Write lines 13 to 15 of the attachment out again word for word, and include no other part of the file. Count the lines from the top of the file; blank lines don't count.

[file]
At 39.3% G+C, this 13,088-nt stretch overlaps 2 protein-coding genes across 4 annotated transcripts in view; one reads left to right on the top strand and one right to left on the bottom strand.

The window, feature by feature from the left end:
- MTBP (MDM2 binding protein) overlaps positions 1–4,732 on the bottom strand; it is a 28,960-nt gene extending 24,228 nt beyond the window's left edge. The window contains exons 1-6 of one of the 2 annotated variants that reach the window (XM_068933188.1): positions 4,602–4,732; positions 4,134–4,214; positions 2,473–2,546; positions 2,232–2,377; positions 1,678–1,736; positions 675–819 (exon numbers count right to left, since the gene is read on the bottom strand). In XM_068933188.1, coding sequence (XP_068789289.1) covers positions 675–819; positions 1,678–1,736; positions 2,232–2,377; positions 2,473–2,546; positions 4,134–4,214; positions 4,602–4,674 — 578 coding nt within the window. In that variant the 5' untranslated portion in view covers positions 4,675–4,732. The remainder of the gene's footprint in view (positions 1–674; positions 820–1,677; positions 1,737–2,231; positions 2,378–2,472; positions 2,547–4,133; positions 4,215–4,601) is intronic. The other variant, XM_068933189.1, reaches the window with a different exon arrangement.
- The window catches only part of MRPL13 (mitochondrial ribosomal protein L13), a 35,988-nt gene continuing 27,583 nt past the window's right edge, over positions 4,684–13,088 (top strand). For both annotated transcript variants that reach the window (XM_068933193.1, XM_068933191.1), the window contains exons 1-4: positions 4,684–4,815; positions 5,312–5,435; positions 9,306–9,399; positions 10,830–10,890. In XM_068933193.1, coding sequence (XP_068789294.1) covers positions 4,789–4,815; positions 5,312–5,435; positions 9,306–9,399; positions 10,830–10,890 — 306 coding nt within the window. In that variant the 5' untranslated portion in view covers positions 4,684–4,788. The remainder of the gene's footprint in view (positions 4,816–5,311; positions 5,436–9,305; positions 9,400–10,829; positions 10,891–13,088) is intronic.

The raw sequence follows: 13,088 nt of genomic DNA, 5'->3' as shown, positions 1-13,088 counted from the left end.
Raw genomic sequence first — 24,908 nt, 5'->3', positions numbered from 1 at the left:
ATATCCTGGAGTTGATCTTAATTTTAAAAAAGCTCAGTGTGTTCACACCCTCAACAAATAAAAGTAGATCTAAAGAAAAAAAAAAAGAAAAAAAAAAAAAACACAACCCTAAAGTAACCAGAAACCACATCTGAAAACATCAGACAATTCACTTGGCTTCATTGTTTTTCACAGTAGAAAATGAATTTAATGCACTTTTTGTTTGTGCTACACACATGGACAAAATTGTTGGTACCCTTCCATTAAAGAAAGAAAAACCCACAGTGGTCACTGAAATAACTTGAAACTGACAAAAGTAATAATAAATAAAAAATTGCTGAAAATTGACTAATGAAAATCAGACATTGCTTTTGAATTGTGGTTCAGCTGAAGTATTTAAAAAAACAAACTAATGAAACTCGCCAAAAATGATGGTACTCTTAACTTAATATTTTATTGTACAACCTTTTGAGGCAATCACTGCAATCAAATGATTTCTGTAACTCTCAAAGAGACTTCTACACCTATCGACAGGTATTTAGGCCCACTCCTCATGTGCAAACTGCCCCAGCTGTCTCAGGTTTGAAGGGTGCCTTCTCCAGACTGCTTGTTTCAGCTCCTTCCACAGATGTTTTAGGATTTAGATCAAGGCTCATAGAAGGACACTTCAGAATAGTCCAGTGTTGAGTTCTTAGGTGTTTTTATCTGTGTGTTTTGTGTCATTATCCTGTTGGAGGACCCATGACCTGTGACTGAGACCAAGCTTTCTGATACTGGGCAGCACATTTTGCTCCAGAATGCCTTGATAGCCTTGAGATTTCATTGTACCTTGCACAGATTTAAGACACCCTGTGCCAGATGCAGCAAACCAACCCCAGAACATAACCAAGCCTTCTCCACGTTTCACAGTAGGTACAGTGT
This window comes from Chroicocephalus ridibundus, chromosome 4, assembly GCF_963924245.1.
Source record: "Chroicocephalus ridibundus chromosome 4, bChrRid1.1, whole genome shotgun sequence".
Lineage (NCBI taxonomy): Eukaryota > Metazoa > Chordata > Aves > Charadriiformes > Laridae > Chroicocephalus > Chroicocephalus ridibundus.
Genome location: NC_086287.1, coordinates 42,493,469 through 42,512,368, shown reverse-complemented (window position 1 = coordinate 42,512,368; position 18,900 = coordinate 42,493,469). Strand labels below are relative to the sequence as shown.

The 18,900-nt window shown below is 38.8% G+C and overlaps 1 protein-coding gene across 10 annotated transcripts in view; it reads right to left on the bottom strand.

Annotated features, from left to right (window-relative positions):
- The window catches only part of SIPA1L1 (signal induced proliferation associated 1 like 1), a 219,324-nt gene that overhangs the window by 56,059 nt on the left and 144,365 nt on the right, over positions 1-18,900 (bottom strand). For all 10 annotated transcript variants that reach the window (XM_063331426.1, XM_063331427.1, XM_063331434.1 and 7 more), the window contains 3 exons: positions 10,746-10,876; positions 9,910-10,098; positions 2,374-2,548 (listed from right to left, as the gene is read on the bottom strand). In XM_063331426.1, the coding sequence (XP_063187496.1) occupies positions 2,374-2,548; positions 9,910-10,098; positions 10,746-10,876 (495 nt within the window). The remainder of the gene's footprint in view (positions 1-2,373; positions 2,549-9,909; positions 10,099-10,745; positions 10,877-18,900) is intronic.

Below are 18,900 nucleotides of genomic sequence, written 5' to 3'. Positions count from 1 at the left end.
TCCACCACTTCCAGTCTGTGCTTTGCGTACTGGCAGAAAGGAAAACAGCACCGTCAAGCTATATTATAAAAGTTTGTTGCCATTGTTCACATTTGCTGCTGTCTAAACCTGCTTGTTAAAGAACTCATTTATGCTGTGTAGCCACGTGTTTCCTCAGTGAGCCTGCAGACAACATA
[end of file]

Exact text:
Annotated features, from left to right (window-relative positions):
- The window catches only part of SIPA1L1 (signal induced proliferation associated 1 like 1), a 219,324-nt gene that overhangs the window by 56,059 nt on the left and 144,365 nt on the right, over positions 1-18,900 (bottom strand). For all 10 annotated transcript variants that reach the window (XM_063331426.1, XM_063331427.1, XM_063331434.1 and 7 more), the window contains 3 exons: positions 10,746-10,876; positions 9,910-10,098; positions 2,374-2,548 (listed from right to left, as the gene is read on the bottom strand). In XM_063331426.1, the coding sequence (XP_063187496.1) occupies positions 2,374-2,548; positions 9,910-10,098; positions 10,746-10,876 (495 nt within the window). The remainder of the gene's footprint in view (positions 1-2,373; positions 2,549-9,909; positions 10,099-10,745; positions 10,877-18,900) is intronic.

Below are 18,900 nucleotides of genomic sequence, written 5' to 3'. Positions count from 1 at the left end.